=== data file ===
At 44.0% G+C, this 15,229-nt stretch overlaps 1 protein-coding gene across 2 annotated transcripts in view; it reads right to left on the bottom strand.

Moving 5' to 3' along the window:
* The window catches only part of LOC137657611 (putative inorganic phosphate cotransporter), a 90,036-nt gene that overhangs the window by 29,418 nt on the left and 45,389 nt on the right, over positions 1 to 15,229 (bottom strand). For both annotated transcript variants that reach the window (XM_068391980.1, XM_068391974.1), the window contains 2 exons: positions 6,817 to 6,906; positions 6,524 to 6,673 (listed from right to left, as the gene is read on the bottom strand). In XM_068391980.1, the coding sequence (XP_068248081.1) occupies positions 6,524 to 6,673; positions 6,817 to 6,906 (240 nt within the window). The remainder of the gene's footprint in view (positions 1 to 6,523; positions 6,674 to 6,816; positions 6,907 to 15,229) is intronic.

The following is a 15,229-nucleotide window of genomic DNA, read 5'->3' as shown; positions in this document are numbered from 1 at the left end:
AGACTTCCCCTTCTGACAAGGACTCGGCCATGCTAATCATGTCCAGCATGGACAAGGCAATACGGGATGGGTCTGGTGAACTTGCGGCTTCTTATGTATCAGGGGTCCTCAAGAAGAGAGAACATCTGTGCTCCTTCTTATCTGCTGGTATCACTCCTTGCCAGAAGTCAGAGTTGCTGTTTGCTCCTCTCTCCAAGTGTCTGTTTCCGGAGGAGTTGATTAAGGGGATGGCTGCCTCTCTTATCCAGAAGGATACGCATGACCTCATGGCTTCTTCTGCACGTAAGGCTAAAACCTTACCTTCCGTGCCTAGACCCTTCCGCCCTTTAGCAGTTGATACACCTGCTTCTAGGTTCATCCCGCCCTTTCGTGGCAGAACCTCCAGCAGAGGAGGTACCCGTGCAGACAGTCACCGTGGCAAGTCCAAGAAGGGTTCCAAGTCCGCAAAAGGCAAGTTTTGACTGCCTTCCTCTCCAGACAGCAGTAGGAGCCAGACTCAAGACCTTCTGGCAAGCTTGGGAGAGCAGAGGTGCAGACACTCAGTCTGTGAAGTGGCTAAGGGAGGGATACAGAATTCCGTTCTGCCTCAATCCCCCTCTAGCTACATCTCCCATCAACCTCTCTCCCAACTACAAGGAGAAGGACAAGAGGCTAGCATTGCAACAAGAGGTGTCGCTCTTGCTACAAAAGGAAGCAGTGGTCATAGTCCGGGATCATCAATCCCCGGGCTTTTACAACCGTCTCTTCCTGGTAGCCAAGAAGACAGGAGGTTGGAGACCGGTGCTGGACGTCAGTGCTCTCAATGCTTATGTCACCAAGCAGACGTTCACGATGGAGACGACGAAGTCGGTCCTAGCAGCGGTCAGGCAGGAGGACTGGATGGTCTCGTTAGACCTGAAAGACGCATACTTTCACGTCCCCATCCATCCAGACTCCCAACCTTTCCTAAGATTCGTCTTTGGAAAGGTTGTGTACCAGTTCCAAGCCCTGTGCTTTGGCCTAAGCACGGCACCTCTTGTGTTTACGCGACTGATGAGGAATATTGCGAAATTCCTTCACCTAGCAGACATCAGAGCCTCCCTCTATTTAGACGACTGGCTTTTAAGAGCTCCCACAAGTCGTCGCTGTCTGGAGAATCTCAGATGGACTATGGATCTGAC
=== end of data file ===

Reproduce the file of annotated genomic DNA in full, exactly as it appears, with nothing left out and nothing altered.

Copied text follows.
At 44.0% G+C, this 15,229-nt stretch overlaps 1 protein-coding gene across 2 annotated transcripts in view; it reads right to left on the bottom strand.

Moving 5' to 3' along the window:
* The window catches only part of LOC137657611 (putative inorganic phosphate cotransporter), a 90,036-nt gene that overhangs the window by 29,418 nt on the left and 45,389 nt on the right, over positions 1 to 15,229 (bottom strand). For both annotated transcript variants that reach the window (XM_068391980.1, XM_068391974.1), the window contains 2 exons: positions 6,817 to 6,906; positions 6,524 to 6,673 (listed from right to left, as the gene is read on the bottom strand). In XM_068391980.1, the coding sequence (XP_068248081.1) occupies positions 6,524 to 6,673; positions 6,817 to 6,906 (240 nt within the window). The remainder of the gene's footprint in view (positions 1 to 6,523; positions 6,674 to 6,816; positions 6,907 to 15,229) is intronic.

The following is a 15,229-nucleotide window of genomic DNA, read 5'->3' as shown; positions in this document are numbered from 1 at the left end:
AGACTTCCCCTTCTGACAAGGACTCGGCCATGCTAATCATGTCCAGCATGGACAAGGCAATACGGGATGGGTCTGGTGAACTTGCGGCTTCTTATGTATCAGGGGTCCTCAAGAAGAGAGAACATCTGTGCTCCTTCTTATCTGCTGGTATCACTCCTTGCCAGAAGTCAGAGTTGCTGTTTGCTCCTCTCTCCAAGTGTCTGTTTCCGGAGGAGTTGATTAAGGGGATGGCTGCCTCTCTTATCCAGAAGGATACGCATGACCTCATGGCTTCTTCTGCACGTAAGGCTAAAACCTTACCTTCCGTGCCTAGACCCTTCCGCCCTTTAGCAGTTGATACACCTGCTTCTAGGTTCATCCCGCCCTTTCGTGGCAGAACCTCCAGCAGAGGAGGTACCCGTGCAGACAGTCACCGTGGCAAGTCCAAGAAGGGTTCCAAGTCCGCAAAAGGCAAGTTTTGACTGCCTTCCTCTCCAGACAGCAGTAGGAGCCAGACTCAAGACCTTCTGGCAAGCTTGGGAGAGCAGAGGTGCAGACACTCAGTCTGTGAAGTGGCTAAGGGAGGGATACAGAATTCCGTTCTGCCTCAATCCCCCTCTAGCTACATCTCCCATCAACCTCTCTCCCAACTACAAGGAGAAGGACAAGAGGCTAGCATTGCAACAAGAGGTGTCGCTCTTGCTACAAAAGGAAGCAGTGGTCATAGTCCGGGATCATCAATCCCCGGGCTTTTACAACCGTCTCTTCCTGGTAGCCAAGAAGACAGGAGGTTGGAGACCGGTGCTGGACGTCAGTGCTCTCAATGCTTATGTCACCAAGCAGACGTTCACGATGGAGACGACGAAGTCGGTCCTAGCAGCGGTCAGGCAGGAGGACTGGATGGTCTCGTTAGACCTGAAAGACGCATACTTTCACGTCCCCATCCATCCAGACTCCCAACCTTTCCTAAGATTCGTCTTTGGAAAGGTTGTGTACCAGTTCCAAGCCCTGTGCTTTGGCCTAAGCACGGCACCTCTTGTGTTTACGCGACTGATGAGGAATATTGCGAAATTCCTTCACCTAGCAGACATCAGAGCCTCCCTCTATTTAGACGACTGGCTTTTAAGAGCTCCCACAAGTCGTCGCTGTCTGGAGAATCTCAGATGGACTATGGATCTGAC